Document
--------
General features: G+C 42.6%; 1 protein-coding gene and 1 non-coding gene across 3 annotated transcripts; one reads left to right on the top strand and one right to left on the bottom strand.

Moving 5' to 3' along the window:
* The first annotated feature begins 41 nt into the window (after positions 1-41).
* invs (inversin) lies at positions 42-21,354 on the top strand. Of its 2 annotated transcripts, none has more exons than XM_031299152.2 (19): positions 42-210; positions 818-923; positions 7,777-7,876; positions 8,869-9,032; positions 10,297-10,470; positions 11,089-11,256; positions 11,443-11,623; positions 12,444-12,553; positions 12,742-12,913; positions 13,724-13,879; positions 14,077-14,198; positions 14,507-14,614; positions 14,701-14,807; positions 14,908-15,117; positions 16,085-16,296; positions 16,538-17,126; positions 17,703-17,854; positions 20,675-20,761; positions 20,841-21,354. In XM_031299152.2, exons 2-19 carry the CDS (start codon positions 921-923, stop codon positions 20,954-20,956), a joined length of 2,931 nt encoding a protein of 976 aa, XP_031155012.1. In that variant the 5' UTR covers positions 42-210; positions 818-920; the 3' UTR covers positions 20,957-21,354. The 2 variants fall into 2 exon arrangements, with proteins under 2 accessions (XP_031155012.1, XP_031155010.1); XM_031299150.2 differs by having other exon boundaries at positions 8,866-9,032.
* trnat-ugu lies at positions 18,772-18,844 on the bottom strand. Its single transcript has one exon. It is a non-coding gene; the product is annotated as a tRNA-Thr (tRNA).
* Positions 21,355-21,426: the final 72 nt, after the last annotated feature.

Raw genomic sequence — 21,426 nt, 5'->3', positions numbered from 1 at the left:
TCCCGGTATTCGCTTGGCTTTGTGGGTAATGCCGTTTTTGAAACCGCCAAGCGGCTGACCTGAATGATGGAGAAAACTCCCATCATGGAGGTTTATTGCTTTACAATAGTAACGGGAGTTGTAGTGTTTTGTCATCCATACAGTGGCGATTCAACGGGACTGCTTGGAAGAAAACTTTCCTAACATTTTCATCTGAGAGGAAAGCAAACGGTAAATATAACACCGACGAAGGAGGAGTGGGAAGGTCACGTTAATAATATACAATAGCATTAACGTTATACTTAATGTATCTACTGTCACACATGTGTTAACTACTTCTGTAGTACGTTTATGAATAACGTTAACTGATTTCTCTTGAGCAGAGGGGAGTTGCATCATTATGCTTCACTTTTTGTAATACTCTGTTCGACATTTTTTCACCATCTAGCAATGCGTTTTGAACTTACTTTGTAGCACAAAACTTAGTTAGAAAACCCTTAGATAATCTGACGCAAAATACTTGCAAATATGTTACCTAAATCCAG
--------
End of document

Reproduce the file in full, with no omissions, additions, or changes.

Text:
General features: G+C 42.6%; 1 protein-coding gene and 1 non-coding gene across 3 annotated transcripts; one reads left to right on the top strand and one right to left on the bottom strand.

Moving 5' to 3' along the window:
* The first annotated feature begins 41 nt into the window (after positions 1-41).
* invs (inversin) lies at positions 42-21,354 on the top strand. Of its 2 annotated transcripts, none has more exons than XM_031299152.2 (19): positions 42-210; positions 818-923; positions 7,777-7,876; positions 8,869-9,032; positions 10,297-10,470; positions 11,089-11,256; positions 11,443-11,623; positions 12,444-12,553; positions 12,742-12,913; positions 13,724-13,879; positions 14,077-14,198; positions 14,507-14,614; positions 14,701-14,807; positions 14,908-15,117; positions 16,085-16,296; positions 16,538-17,126; positions 17,703-17,854; positions 20,675-20,761; positions 20,841-21,354. In XM_031299152.2, exons 2-19 carry the CDS (start codon positions 921-923, stop codon positions 20,954-20,956), a joined length of 2,931 nt encoding a protein of 976 aa, XP_031155012.1. In that variant the 5' UTR covers positions 42-210; positions 818-920; the 3' UTR covers positions 20,957-21,354. The 2 variants fall into 2 exon arrangements, with proteins under 2 accessions (XP_031155012.1, XP_031155010.1); XM_031299150.2 differs by having other exon boundaries at positions 8,866-9,032.
* trnat-ugu lies at positions 18,772-18,844 on the bottom strand. Its single transcript has one exon. It is a non-coding gene; the product is annotated as a tRNA-Thr (tRNA).
* Positions 21,355-21,426: the final 72 nt, after the last annotated feature.

Raw genomic sequence — 21,426 nt, 5'->3', positions numbered from 1 at the left:
TCCCGGTATTCGCTTGGCTTTGTGGGTAATGCCGTTTTTGAAACCGCCAAGCGGCTGACCTGAATGATGGAGAAAACTCCCATCATGGAGGTTTATTGCTTTACAATAGTAACGGGAGTTGTAGTGTTTTGTCATCCATACAGTGGCGATTCAACGGGACTGCTTGGAAGAAAACTTTCCTAACATTTTCATCTGAGAGGAAAGCAAACGGTAAATATAACACCGACGAAGGAGGAGTGGGAAGGTCACGTTAATAATATACAATAGCATTAACGTTATACTTAATGTATCTACTGTCACACATGTGTTAACTACTTCTGTAGTACGTTTATGAATAACGTTAACTGATTTCTCTTGAGCAGAGGGGAGTTGCATCATTATGCTTCACTTTTTGTAATACTCTGTTCGACATTTTTTCACCATCTAGCAATGCGTTTTGAACTTACTTTGTAGCACAAAACTTAGTTAGAAAACCCTTAGATAATCTGACGCAAAATACTTGCAAATATGTTACCTAAATCCAG